That good little children have only to eat
Of that fruit to be happy next day.

When you 've got to the tree, you would have a hard time
To capture the fruit which I sing;
The tree is so tall that no person could climb
To the boughs where the sugar-plums swing!
But up in that tree sits a chocolate cat,
And a gingerbread dog prowls below--
And this is the way you contrive to get at
Those sugar-plums tempting you so:

You say but the word to that gingerbread dog
And he barks with such terrible zest
That the chocolate cat is at once all agog,
As her swelling proportions attest.
And the chocolate cat goes cavorting around
From this leafy limb unto that,
And the sugar-plums tumble, of course, to the ground--
Hurrah for that chocolate cat!

There are marshmallows, gumdrops, and peppermint canes,
With stripings of scarlet or gold,
And you carry away of the treasure that rains
As much as your apron can hold!
So come, little child, cuddle closer to me
In your dainty white nightcap and gown,
And I 'll rock you away to that Sugar-Plum Tree
In the garden of Shut-Eye Town.

lori said...

Fabulous post! I strongly believe in the importance of these little rituals and songs! And the ones you shared are so sweet!

My children love the traditional fingerplay:
Here are mothers knives and forks
Here is mothers table
Here is sister's looking glass
Here's the baby's cradle
(then we sing rock-a-by baby)

And the song:
Way up in the sky
where the little birds fly
(hands fly in the sky like birds)
down down in their nest
where the little birds rest
(hands cup together to form a nest)
With a wing on the left
(hands on left side of face)
And a wing on the right
(hands on right side of face)
The dear little birdies sleep all the long night... many others!
Really, I don't think it matters much what we say/sing with them - just that we do! And that we do it with lots of eye contact and love!

Bloom said...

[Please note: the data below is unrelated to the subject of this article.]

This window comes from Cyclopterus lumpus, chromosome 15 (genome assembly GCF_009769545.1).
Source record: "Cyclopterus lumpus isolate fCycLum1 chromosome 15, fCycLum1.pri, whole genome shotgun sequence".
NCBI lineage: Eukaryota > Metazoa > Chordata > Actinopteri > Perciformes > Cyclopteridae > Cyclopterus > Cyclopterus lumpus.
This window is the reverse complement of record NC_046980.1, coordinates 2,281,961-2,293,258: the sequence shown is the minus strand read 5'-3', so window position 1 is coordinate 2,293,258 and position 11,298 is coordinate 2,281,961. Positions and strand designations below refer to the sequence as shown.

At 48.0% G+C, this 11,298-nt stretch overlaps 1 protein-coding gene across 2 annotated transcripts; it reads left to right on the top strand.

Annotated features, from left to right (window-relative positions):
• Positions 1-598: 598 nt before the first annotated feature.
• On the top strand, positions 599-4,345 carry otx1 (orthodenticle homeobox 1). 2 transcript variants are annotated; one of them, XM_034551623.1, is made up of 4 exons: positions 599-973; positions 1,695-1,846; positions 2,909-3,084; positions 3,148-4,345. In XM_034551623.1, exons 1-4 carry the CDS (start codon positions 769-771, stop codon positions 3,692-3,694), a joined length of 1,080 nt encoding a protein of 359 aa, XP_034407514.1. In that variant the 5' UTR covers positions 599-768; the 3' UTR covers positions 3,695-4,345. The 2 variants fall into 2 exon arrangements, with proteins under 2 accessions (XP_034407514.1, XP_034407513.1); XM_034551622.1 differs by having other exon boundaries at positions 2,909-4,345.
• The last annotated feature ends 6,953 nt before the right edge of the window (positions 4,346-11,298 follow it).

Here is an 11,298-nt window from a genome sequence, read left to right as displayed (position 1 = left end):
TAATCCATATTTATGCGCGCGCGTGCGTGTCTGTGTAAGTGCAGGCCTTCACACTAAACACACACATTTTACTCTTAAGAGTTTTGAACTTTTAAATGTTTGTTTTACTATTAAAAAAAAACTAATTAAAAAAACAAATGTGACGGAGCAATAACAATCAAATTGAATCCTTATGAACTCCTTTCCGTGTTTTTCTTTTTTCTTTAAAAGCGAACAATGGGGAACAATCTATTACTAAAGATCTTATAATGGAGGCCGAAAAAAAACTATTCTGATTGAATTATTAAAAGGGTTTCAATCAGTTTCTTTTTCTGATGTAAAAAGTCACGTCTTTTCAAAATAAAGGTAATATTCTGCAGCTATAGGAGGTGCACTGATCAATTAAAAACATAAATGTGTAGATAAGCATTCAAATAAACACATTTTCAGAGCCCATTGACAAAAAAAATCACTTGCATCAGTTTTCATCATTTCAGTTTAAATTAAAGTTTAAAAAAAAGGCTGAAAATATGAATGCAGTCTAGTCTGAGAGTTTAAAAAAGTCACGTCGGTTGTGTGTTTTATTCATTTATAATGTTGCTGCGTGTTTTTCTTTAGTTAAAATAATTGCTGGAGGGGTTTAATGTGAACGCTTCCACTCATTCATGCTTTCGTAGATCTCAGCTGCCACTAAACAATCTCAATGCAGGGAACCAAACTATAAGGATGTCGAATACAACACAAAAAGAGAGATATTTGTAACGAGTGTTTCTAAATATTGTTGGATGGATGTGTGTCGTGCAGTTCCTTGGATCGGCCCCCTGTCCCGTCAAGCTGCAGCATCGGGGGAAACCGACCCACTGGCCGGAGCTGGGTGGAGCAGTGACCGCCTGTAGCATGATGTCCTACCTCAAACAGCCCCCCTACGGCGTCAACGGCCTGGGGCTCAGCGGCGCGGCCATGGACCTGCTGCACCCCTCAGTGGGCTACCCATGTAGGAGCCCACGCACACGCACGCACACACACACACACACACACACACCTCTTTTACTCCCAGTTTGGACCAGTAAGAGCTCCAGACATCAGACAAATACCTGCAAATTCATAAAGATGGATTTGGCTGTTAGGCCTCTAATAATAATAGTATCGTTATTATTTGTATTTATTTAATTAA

We love "I Love You A Bushel & A Peck." And "A Peanut Sat on a Railroad Track." Lindy, thank you for this post, it's just fantastic. And I am so thankful for these suggestions, this is something I need to improve on with my little ones. These are just the kinds of things I want their childhood to be full of. I fear that with so many screens and so much digital entertainment, we're going to lose these charming interactive songs and rhymes.
I also want to call my grandmother today and ask her about songs and rhymes she did with her children - this is such a sweet part of genealogy and a way to connect your children with generations of children before them.
thanks again,

Becca said...

Lindy, this is great! I am dying to hear the tune to "this precious boy" so I can start incorporating that one too. My other favorites from the finger play book is Piggy Wig and Piggy Wee and Mrs. Pussy, sleek and fat, with her kittens 4. My kids love this too and it is one of the strongest sources of childhood memory for me.

LJ said...

Ladies, thank you for sharing your favorites! Most of them are new to me and I can't wait to try them out with the boys!

Bloom said...


I am just wishing we could have a video of you singing these so I could learn all the tunes!

All for Baby is a family favorite over here. Why is the hand motion for the baby's umbrella the cutest thing ever?